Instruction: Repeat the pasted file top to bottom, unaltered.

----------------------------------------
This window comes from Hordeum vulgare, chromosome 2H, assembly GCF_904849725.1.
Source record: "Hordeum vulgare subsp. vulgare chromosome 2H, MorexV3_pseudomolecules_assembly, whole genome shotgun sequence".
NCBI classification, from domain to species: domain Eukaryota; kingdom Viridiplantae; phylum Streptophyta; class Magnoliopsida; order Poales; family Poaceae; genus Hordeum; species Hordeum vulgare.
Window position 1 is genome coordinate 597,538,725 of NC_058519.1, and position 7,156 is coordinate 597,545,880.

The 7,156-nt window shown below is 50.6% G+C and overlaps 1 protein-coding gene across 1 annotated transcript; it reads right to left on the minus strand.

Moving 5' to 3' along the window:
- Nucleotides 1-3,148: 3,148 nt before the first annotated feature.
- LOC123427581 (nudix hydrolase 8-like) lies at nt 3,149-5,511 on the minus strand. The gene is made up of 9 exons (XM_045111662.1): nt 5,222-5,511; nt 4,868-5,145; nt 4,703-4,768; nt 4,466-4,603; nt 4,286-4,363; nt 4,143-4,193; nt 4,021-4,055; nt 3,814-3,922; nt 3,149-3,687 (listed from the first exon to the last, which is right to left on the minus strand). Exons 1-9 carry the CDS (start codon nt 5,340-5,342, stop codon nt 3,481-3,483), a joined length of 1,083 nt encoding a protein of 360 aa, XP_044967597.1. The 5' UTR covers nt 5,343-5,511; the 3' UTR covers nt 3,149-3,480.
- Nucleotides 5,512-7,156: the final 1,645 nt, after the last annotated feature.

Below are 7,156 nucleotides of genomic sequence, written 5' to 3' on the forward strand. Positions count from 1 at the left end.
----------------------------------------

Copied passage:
This window comes from Hordeum vulgare, chromosome 2H, assembly GCF_904849725.1.
Source record: "Hordeum vulgare subsp. vulgare chromosome 2H, MorexV3_pseudomolecules_assembly, whole genome shotgun sequence".
NCBI classification, from domain to species: domain Eukaryota; kingdom Viridiplantae; phylum Streptophyta; class Magnoliopsida; order Poales; family Poaceae; genus Hordeum; species Hordeum vulgare.
Window position 1 is genome coordinate 597,538,725 of NC_058519.1, and position 7,156 is coordinate 597,545,880.

The 7,156-nt window shown below is 50.6% G+C and overlaps 1 protein-coding gene across 1 annotated transcript; it reads right to left on the minus strand.

Moving 5' to 3' along the window:
- Nucleotides 1-3,148: 3,148 nt before the first annotated feature.
- LOC123427581 (nudix hydrolase 8-like) lies at nt 3,149-5,511 on the minus strand. The gene is made up of 9 exons (XM_045111662.1): nt 5,222-5,511; nt 4,868-5,145; nt 4,703-4,768; nt 4,466-4,603; nt 4,286-4,363; nt 4,143-4,193; nt 4,021-4,055; nt 3,814-3,922; nt 3,149-3,687 (listed from the first exon to the last, which is right to left on the minus strand). Exons 1-9 carry the CDS (start codon nt 5,340-5,342, stop codon nt 3,481-3,483), a joined length of 1,083 nt encoding a protein of 360 aa, XP_044967597.1. The 5' UTR covers nt 5,343-5,511; the 3' UTR covers nt 3,149-3,480.
- Nucleotides 5,512-7,156: the final 1,645 nt, after the last annotated feature.

Below are 7,156 nucleotides of genomic sequence, written 5' to 3' on the forward strand. Positions count from 1 at the left end.